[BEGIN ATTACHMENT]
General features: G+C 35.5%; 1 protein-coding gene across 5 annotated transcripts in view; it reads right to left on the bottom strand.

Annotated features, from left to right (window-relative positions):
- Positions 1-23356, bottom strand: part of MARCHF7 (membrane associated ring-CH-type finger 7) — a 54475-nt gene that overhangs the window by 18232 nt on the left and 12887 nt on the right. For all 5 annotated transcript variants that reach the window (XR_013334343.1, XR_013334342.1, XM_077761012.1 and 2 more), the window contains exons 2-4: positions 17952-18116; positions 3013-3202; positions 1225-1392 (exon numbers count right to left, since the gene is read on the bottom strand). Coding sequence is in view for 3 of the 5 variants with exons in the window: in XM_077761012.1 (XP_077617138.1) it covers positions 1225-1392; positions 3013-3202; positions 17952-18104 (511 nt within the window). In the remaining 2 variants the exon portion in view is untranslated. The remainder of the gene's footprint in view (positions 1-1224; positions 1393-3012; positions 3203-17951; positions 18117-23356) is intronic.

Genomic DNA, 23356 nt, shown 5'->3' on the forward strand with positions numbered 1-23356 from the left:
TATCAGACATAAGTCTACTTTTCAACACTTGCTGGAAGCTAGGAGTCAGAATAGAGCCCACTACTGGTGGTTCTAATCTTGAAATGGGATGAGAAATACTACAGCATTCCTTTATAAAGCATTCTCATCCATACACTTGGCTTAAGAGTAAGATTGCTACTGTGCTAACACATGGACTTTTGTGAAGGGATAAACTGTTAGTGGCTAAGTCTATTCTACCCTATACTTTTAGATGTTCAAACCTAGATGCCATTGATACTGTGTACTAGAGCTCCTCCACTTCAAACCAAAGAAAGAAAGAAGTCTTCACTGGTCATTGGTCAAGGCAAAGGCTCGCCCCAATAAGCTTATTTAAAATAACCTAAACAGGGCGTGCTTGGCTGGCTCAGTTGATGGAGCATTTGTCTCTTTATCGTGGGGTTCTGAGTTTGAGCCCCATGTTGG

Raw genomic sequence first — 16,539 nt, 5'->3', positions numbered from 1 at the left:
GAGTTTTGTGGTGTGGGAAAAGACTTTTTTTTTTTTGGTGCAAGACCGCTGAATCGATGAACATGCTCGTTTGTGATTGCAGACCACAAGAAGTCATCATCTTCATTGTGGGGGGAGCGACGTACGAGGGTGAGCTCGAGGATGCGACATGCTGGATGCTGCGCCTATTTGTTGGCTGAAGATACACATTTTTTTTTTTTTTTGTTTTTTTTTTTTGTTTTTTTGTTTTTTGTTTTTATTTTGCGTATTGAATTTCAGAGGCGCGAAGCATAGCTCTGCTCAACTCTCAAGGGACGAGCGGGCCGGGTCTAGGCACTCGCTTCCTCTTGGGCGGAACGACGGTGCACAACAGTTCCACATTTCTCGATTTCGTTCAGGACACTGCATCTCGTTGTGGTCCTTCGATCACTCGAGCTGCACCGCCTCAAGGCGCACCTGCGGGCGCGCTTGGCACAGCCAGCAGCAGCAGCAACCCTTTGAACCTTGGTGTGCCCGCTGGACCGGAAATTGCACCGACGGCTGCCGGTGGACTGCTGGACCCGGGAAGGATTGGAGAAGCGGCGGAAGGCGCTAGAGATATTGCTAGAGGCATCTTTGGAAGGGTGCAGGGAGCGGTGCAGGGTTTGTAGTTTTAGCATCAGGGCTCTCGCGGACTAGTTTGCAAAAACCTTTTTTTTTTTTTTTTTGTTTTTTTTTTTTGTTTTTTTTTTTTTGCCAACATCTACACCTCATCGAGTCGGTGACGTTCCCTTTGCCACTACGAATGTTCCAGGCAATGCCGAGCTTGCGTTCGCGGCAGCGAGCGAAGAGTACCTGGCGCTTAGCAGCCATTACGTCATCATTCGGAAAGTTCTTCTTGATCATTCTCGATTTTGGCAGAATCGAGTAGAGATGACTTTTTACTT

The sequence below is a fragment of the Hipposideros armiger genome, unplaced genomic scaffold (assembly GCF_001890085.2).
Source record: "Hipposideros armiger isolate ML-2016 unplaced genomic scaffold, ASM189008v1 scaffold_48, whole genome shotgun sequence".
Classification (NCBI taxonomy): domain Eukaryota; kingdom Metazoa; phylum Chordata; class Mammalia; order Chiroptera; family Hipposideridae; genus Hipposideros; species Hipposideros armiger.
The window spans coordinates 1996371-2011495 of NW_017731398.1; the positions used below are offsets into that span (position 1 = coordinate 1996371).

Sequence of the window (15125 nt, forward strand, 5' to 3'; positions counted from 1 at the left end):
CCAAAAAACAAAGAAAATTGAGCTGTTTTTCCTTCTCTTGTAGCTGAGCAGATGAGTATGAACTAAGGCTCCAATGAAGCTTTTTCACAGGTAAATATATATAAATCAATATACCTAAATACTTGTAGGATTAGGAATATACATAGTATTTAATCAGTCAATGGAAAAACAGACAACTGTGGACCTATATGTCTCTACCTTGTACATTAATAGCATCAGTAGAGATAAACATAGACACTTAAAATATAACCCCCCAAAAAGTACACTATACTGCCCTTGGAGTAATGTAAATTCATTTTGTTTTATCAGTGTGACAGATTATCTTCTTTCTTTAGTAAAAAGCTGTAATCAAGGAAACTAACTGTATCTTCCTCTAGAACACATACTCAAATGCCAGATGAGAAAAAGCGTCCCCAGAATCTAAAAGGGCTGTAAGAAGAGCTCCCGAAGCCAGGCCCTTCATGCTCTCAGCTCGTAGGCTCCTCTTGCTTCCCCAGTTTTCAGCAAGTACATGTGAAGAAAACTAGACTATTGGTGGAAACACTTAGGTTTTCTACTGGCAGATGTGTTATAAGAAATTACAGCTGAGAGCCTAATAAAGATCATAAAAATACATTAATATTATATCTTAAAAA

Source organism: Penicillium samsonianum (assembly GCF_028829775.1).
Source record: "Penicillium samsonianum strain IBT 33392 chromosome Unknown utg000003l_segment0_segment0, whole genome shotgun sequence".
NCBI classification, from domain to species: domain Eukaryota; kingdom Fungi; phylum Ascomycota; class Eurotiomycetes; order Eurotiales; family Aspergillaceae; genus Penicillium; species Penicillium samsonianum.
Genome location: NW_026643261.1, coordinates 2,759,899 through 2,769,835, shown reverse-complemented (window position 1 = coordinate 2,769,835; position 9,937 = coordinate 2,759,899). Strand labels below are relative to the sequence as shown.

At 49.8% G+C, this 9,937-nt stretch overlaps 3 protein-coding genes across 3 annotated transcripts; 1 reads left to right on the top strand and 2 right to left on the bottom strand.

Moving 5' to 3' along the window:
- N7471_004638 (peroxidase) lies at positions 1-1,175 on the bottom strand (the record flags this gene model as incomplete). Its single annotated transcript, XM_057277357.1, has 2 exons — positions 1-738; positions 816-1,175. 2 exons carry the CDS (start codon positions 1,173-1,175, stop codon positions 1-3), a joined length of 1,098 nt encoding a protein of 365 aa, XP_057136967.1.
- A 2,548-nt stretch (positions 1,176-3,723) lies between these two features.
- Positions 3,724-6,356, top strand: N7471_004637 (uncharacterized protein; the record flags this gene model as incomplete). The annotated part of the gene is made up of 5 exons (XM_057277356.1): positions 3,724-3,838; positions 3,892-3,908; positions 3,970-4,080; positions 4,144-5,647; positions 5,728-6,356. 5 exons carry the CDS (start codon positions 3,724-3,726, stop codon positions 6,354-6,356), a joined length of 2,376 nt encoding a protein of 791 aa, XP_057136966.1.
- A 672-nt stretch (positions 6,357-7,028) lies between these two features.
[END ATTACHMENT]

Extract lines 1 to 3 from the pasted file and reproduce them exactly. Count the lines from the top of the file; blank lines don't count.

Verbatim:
General features: G+C 35.5%; 1 protein-coding gene across 5 annotated transcripts in view; it reads right to left on the bottom strand.

Annotated features, from left to right (window-relative positions):
- Positions 1-23356, bottom strand: part of MARCHF7 (membrane associated ring-CH-type finger 7) — a 54475-nt gene that overhangs the window by 18232 nt on the left and 12887 nt on the right. For all 5 annotated transcript variants that reach the window (XR_013334343.1, XR_013334342.1, XM_077761012.1 and 2 more), the window contains exons 2-4: positions 17952-18116; positions 3013-3202; positions 1225-1392 (exon numbers count right to left, since the gene is read on the bottom strand). Coding sequence is in view for 3 of the 5 variants with exons in the window: in XM_077761012.1 (XP_077617138.1) it covers positions 1225-1392; positions 3013-3202; positions 17952-18104 (511 nt within the window). In the remaining 2 variants the exon portion in view is untranslated. The remainder of the gene's footprint in view (positions 1-1224; positions 1393-3012; positions 3203-17951; positions 18117-23356) is intronic.